MOVIE: ****1/2 (out of 5)
BLU-RAY EXPERIENCE: *** (out of 5)
BY KEVIN CARR
Universal’s 100th anniversary as a studio has brought out some classic re-releases, like “All Quiet on the Western Front” and “Sullivan’s Travels.” There have even been some films I remember from playing in theaters when I was a child, like “The Deer Hunter” and “Smokey and the Bandit.” However, it’ll always be hard for me to think of a film only a dozen years old as a landmark in the studio’s history.
However, this doesn’t stop “Erin Brockovich” from being a significant film to include in the Universal 100th Anniversary collection. It’s interesting to note that “Erin Brockovich” came out at a time when Universal was having a great year, feasting on the profits from “Meet the Parents,” “Bring It On” and “How the Grinch Stole Christmas.” That was a different time from now when the studio has struggled with some expensive flops.
All of this is moot when you watch “Erin Brockovich” because the film is good enough to forget that it was only in theaters about a decade ago. Coming out the same year as director Steven Soderbergh’s award-winning “Traffic,” “Erin Brockovich” featured his docudrama style though it was toned down from “Traffic.” The story is a true one, about a down-and-out woman working in a legal office who uncovers cause for a massive suit against a major corporation for poisoning the citizens near one of its factories. Determined and convicted, Erin Brockovich (Julia Roberts) gains the trust of the people to mount legal action.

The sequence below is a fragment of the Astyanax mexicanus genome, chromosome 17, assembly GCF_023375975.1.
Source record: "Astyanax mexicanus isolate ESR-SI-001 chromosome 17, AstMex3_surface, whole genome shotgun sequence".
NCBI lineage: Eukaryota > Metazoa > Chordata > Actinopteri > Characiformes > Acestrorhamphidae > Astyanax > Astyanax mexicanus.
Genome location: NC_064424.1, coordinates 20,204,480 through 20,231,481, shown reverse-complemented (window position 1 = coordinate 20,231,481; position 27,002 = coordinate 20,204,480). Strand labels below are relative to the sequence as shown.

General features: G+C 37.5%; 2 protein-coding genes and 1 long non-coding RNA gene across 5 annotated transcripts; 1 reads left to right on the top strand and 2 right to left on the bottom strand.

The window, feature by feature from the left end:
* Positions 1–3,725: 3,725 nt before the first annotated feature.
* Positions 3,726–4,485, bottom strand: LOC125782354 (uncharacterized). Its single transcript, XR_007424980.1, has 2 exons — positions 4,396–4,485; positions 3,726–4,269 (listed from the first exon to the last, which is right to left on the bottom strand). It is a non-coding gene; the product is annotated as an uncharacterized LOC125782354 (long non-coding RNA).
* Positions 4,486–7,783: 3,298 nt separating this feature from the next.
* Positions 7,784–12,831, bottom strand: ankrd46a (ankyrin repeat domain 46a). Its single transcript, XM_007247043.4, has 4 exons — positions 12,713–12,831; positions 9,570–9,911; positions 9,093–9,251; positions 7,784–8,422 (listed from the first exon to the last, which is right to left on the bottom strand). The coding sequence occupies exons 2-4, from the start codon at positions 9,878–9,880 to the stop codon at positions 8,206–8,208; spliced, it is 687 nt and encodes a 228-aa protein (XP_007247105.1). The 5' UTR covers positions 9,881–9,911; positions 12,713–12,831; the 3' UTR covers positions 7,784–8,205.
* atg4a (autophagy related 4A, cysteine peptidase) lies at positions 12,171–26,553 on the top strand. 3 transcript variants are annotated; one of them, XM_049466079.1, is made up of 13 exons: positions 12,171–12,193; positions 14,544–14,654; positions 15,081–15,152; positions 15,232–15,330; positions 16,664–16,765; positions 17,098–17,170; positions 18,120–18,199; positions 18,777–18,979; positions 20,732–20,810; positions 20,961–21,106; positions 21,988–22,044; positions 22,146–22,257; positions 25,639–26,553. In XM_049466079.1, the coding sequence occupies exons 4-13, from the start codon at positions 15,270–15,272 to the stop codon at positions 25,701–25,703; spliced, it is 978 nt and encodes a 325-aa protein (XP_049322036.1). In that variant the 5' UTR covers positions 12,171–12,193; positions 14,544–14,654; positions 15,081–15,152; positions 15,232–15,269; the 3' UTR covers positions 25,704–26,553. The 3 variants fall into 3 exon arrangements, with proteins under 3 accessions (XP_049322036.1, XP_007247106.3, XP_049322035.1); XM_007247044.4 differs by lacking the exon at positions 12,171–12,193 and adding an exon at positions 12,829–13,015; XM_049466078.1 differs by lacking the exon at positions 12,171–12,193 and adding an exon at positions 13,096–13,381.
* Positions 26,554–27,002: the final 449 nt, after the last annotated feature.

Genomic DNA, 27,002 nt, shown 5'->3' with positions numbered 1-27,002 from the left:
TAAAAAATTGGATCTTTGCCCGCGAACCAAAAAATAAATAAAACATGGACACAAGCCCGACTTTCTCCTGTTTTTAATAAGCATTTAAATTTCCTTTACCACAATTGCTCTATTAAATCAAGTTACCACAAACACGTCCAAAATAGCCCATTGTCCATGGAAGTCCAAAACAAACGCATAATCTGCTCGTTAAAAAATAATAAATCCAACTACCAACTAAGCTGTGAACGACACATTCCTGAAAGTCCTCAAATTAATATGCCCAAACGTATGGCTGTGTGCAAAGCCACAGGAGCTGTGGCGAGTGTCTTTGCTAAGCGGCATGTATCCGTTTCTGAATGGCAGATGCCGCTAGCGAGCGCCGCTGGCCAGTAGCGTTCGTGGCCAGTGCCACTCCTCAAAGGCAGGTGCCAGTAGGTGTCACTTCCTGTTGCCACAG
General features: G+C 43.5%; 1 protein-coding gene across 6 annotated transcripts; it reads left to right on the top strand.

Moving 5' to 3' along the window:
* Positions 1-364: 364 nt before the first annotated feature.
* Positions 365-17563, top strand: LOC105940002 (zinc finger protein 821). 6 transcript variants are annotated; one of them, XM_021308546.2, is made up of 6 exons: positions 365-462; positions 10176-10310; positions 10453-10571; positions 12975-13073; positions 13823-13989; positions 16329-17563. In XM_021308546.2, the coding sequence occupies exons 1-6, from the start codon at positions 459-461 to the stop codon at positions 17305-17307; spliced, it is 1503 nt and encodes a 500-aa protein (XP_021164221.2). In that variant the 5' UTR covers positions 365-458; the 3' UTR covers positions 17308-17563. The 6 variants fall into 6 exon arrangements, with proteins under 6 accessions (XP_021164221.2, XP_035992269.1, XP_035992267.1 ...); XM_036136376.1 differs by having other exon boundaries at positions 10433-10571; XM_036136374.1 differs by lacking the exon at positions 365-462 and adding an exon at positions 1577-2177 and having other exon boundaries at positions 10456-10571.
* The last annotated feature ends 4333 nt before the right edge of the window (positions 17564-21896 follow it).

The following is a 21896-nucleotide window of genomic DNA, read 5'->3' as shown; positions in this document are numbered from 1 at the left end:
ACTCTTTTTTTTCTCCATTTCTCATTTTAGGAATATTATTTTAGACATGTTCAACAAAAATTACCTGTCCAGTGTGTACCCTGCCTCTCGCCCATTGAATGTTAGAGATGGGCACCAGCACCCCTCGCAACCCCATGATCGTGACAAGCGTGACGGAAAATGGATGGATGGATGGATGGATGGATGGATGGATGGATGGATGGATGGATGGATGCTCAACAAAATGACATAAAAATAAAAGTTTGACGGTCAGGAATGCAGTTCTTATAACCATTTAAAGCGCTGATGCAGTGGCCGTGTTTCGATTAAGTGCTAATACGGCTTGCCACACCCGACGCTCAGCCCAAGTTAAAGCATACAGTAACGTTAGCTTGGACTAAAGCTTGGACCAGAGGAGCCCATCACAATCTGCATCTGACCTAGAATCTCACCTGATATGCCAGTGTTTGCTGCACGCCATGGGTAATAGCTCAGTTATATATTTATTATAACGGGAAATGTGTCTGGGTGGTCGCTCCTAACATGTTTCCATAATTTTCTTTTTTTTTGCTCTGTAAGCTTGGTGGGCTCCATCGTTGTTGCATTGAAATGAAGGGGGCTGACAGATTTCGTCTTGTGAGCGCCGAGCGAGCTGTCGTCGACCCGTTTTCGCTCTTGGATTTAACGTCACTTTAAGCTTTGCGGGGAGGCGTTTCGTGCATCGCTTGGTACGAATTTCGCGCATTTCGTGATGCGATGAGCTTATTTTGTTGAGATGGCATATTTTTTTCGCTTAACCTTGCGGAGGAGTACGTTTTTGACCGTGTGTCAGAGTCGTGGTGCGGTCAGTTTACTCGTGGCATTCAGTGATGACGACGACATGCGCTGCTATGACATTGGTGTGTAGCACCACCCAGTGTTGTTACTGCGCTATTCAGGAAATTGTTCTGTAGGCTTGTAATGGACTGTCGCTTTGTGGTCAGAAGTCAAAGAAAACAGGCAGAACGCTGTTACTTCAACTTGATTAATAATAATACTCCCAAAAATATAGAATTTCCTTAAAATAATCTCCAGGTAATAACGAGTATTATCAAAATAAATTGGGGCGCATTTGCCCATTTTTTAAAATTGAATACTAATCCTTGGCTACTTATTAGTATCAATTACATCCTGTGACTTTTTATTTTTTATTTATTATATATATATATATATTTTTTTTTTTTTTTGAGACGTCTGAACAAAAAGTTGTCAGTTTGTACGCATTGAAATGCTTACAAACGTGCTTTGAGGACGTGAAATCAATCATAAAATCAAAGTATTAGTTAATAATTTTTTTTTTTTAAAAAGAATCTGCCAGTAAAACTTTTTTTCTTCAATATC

Roberts won an Oscar for the role, and it was deserved, much more than her first nomination for “Pretty Woman.” While the characters of these two films were quite similar, fitting well into Roberts’ stock performance, this one had an extra dose of realism.
“Erin Brockovich” is smartly directed, with Soderbergh perfecting his style but not overdoing it. The muted tones and digital cinematography gave it a serious look that made it slightly retro but still looking timeless. It’s an engaging drama that is both terrifying and uplifting. I’m not sure how much of a whitewash was done on the Brockovich character, but the script manages to not make her look like a saint while also not making her a slave to her flaws.
It’s been about a decade since I’d seen “Erin Brockovich,” and it was a great opportunity to see it again.
The 100 Years of Universal “Erin Brockovich” Blu-ray also includes a DVD of the film and a Digital Copy disc. The bonus material includes the theatrical trailer and deleted scenes with commentary by Steven Soderbergh, plus the featurettes “Spotlight on Location: The Making of Erin Brockovich” and “Erin Brockovich: A Look at a Real-Life Experience.
Additional bonus material includes the 100 Years of Universal featurettes “Academy Award Winners” and “The Lot.”